The Root of Violence

On June 14 a man opened fire with a rifle at a group of Republican lawmakers as they practiced for a baseball game with their Democratic counterparts, severely injuring Congressman Steve Scalise and also injuring four others. The shooter, who died after being shot by police, was 66-year-old James T. Hodgkinson of Belleville, Ill., a Bernie Sanders supporter who had previously been charged with several crimes, including DUI, resisting a police officer, and battery against his daughter and another woman.… Read More


Random Observations

Recently, while flying to Rome, I was browsing through the Swiss Airline magazine and noticed how much European cigarette ads differ from ours. The ones I saw, whether for individual packs or cartons, prominently warned of the dangers of smoking. By prominently I mean three or four times larger and more pointedly phrased.

For example, whereas a U.S. Camel pack carries a barely noticeable message at the bottom of the page—“smoking causes lung cancer, heart disease, emphysema, and may complicate pregnancy”—the Swiss Camel pack uses a heavy black frame covering over a third of the page and more blunt language. … Read More


A Most Pleasant Journey

Travel, it has been said, provides insights into places, people, and even more importantly, into the smallness of our individual places in the vast sweep of time and space. Having recently returned from a trip to Rome and Naples and a cruise to a number of Greek islands, I can testify to the accuracy of the observation.

Virtually every turn offered reminders of the greatness of the ancient Greek and Roman empires, each of which lasted about half a millennium and made monumental contributions to art, architecture, history, government, mathematics, science, and philosophy.… Read More


The Lost Art of Paying Attention

A month before the 2016 election, I wrote an essay called “My Political Disgust,” in which I criticized most politicians (Democrats and Republicans) as well as their spokespeople and the media.

One reader criticized the essay this way: “I did not read this article. The title already alerted me to how offensive it was.” She then went on to disapprove of what she had not read.Read More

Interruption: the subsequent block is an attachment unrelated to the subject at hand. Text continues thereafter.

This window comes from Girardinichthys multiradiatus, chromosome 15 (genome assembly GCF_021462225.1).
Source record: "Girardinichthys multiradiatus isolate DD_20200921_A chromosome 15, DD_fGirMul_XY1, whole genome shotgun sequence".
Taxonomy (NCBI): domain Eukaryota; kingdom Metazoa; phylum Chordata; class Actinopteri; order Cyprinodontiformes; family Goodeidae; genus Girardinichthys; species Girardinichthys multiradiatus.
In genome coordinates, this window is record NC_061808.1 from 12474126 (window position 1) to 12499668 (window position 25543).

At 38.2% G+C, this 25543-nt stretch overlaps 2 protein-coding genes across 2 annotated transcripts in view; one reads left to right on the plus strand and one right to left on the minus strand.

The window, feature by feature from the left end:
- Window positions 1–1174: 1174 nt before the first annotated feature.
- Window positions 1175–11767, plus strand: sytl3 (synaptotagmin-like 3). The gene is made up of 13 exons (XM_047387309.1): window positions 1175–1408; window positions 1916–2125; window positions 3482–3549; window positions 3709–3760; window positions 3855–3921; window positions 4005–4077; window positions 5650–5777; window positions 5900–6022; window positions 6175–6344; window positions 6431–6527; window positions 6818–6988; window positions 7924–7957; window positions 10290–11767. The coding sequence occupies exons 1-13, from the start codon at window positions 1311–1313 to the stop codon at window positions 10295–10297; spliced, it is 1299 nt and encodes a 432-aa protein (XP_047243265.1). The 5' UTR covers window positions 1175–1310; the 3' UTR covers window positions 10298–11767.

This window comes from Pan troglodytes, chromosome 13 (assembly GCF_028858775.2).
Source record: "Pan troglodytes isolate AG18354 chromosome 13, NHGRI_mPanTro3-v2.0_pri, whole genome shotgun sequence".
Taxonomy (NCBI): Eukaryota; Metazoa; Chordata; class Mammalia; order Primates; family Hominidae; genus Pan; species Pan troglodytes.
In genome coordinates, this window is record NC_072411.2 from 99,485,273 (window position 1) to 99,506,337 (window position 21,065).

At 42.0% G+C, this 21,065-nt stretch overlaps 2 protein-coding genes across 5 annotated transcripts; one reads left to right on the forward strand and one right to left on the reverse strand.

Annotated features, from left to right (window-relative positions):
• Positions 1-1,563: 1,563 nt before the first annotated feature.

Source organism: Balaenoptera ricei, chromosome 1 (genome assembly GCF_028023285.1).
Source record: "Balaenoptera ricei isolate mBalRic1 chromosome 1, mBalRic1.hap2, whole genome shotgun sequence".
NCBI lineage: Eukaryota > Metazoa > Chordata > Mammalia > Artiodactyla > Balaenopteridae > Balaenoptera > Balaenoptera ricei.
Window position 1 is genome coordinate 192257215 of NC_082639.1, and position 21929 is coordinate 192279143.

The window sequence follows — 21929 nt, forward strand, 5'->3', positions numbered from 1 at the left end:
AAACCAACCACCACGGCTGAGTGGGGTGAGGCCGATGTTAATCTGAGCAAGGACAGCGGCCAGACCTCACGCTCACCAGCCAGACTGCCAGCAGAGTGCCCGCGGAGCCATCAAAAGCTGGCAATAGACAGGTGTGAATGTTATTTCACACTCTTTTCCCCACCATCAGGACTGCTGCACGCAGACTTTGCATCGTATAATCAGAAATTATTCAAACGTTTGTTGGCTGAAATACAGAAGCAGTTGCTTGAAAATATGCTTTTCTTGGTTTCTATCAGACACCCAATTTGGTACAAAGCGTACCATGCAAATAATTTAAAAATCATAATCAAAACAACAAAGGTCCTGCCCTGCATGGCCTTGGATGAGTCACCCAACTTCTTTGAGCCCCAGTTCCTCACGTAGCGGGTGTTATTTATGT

The Health Care Quandary

Traditionally, most Americans placed a high value on personal responsibility. They believed people should provide for themselves by working hard, living within their means, and saving money for unexpected needs, notably illness. At the same time, they believed that parents should help children, children should help parents, siblings should help one another, and neighbors should help neighbors.

The traditional view no longer dominates. Many Americans emphasize rights more than responsibilities.… Read More


“Make Me an Instrument of Your Peace”

The prayer that begins with this petition is my favorite and the favorite of millions of people of various religious denominations around the world. A musical version of the prayer, “Make me a channel of your peace,” is also popular with church choirs. Here is the full prayer:

Lord, make me an instrument of your peace. Where there is hatred, let me sow love; where there is injury, pardon; where there is doubt, faith; where there is despair, hope; where there is darkness, light; and where there is sadness, joy.… Read More


The Sudden Firing of Bill O’Reilly

The full story concerning O’Reilly’s firing is not yet complete, so fairness demands that any judgment of the man be tentative and carefully qualified. A safe place to start such analysis is with general observations about scandal in high places.

Money begets power, which begets a sense of entitlement, lapses in judgment, and reckless behavior. Call this, if you will, the “I’m so rich and powerful that I can have whatever I want” delusion.… Read More


A Reflection on Pride and Humility

Two of Jesus’ parables give special emphasis to humility. The Parable of the Guests (Luke 14) explains how being humble would spare a guest embarrassment. The Parable of the Pharisee and the Tax Collector (Luke 18), explains that a humbler penitent is more pleasing to God than a proud one. Both parables end with the very same sentence—“For everyone who exalts himself will be humbled, and he who humbles himself will be exalted.”

These parables and other biblical passages make clear that humility is a virtue, but it is still difficult to define.… Read More


The Other Side of Forgiveness

We are reminded of the importance of forgiving others every time we recite the Lord’s Prayer and ask God to “forgive us our trespasses as we forgive those who trespass against us.” But there is another side to forgiveness that is less prominent in Christian, including Catholic, teaching. That side is helping others to forgive us.

The admonition to forgive others for their offenses is first offered in the Old Testament (see Genesis 50:17 and 1 Kings 8:50).… Read More


The Media’s Role in Social Discord

In late March, 2017, a 14 year old Rockville, MD girl was allegedly dragged into a school bathroom and raped by two illegal immigrants from Central America, one 18 years old and the other 17, both freshmen at the school. Although the story was covered by Fox News and Hispanic channel MegaTV, mainstream networks ignored it. ABC, NBC, and CBS gave it zero coverage that evening and the next morning.… Read More